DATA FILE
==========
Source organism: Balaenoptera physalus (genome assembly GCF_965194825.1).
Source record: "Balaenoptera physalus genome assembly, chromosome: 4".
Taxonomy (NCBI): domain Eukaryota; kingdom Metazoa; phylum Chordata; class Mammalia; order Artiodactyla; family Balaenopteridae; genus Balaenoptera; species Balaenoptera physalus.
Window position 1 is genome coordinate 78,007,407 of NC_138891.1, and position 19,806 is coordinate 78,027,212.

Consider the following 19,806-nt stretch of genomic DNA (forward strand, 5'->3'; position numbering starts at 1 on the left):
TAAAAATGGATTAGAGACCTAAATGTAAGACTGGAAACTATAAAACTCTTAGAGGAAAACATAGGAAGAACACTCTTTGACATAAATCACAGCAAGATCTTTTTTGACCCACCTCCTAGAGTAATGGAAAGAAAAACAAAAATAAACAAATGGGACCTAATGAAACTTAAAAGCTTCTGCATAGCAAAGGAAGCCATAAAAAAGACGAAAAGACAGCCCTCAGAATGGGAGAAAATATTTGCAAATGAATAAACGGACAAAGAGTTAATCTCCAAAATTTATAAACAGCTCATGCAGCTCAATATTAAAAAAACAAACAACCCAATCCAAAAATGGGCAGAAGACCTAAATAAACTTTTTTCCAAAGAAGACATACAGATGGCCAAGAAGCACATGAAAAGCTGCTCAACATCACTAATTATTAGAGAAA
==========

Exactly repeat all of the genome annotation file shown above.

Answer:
Source organism: Balaenoptera physalus (genome assembly GCF_965194825.1).
Source record: "Balaenoptera physalus genome assembly, chromosome: 4".
Taxonomy (NCBI): domain Eukaryota; kingdom Metazoa; phylum Chordata; class Mammalia; order Artiodactyla; family Balaenopteridae; genus Balaenoptera; species Balaenoptera physalus.
Window position 1 is genome coordinate 78,007,407 of NC_138891.1, and position 19,806 is coordinate 78,027,212.

Consider the following 19,806-nt stretch of genomic DNA (forward strand, 5'->3'; position numbering starts at 1 on the left):
TAAAAATGGATTAGAGACCTAAATGTAAGACTGGAAACTATAAAACTCTTAGAGGAAAACATAGGAAGAACACTCTTTGACATAAATCACAGCAAGATCTTTTTTGACCCACCTCCTAGAGTAATGGAAAGAAAAACAAAAATAAACAAATGGGACCTAATGAAACTTAAAAGCTTCTGCATAGCAAAGGAAGCCATAAAAAAGACGAAAAGACAGCCCTCAGAATGGGAGAAAATATTTGCAAATGAATAAACGGACAAAGAGTTAATCTCCAAAATTTATAAACAGCTCATGCAGCTCAATATTAAAAAAACAAACAACCCAATCCAAAAATGGGCAGAAGACCTAAATAAACTTTTTTCCAAAGAAGACATACAGATGGCCAAGAAGCACATGAAAAGCTGCTCAACATCACTAATTATTAGAGAAA